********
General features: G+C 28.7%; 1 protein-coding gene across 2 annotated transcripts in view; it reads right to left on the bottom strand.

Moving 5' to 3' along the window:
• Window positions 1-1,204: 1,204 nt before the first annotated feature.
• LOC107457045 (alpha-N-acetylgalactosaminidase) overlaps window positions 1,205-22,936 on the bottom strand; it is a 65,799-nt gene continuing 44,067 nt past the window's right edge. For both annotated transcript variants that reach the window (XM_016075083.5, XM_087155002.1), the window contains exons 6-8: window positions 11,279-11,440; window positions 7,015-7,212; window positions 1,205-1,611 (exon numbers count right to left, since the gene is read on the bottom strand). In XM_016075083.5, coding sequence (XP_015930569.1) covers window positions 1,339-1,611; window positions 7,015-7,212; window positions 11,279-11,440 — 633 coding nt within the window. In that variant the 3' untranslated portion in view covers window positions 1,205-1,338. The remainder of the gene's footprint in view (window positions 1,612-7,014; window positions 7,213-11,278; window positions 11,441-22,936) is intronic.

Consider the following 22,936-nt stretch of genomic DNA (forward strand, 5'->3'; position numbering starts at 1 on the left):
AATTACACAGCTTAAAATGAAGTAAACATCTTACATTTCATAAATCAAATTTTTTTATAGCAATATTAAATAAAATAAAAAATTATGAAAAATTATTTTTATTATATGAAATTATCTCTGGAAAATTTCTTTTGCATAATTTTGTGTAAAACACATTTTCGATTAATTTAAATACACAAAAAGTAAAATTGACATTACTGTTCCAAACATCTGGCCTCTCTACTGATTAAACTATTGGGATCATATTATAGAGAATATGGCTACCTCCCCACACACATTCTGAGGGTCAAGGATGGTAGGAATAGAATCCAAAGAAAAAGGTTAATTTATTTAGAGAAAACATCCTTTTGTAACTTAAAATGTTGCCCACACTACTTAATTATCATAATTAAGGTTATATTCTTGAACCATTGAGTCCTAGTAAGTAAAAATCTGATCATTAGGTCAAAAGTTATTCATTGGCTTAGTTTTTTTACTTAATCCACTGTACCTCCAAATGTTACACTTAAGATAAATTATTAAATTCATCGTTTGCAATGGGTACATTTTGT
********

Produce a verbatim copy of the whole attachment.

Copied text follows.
General features: G+C 28.7%; 1 protein-coding gene across 2 annotated transcripts in view; it reads right to left on the bottom strand.

Moving 5' to 3' along the window:
• Window positions 1-1,204: 1,204 nt before the first annotated feature.
• LOC107457045 (alpha-N-acetylgalactosaminidase) overlaps window positions 1,205-22,936 on the bottom strand; it is a 65,799-nt gene continuing 44,067 nt past the window's right edge. For both annotated transcript variants that reach the window (XM_016075083.5, XM_087155002.1), the window contains exons 6-8: window positions 11,279-11,440; window positions 7,015-7,212; window positions 1,205-1,611 (exon numbers count right to left, since the gene is read on the bottom strand). In XM_016075083.5, coding sequence (XP_015930569.1) covers window positions 1,339-1,611; window positions 7,015-7,212; window positions 11,279-11,440 — 633 coding nt within the window. In that variant the 3' untranslated portion in view covers window positions 1,205-1,338. The remainder of the gene's footprint in view (window positions 1,612-7,014; window positions 7,213-11,278; window positions 11,441-22,936) is intronic.

Consider the following 22,936-nt stretch of genomic DNA (forward strand, 5'->3'; position numbering starts at 1 on the left):
AATTACACAGCTTAAAATGAAGTAAACATCTTACATTTCATAAATCAAATTTTTTTATAGCAATATTAAATAAAATAAAAAATTATGAAAAATTATTTTTATTATATGAAATTATCTCTGGAAAATTTCTTTTGCATAATTTTGTGTAAAACACATTTTCGATTAATTTAAATACACAAAAAGTAAAATTGACATTACTGTTCCAAACATCTGGCCTCTCTACTGATTAAACTATTGGGATCATATTATAGAGAATATGGCTACCTCCCCACACACATTCTGAGGGTCAAGGATGGTAGGAATAGAATCCAAAGAAAAAGGTTAATTTATTTAGAGAAAACATCCTTTTGTAACTTAAAATGTTGCCCACACTACTTAATTATCATAATTAAGGTTATATTCTTGAACCATTGAGTCCTAGTAAGTAAAAATCTGATCATTAGGTCAAAAGTTATTCATTGGCTTAGTTTTTTTACTTAATCCACTGTACCTCCAAATGTTACACTTAAGATAAATTATTAAATTCATCGTTTGCAATGGGTACATTTTGT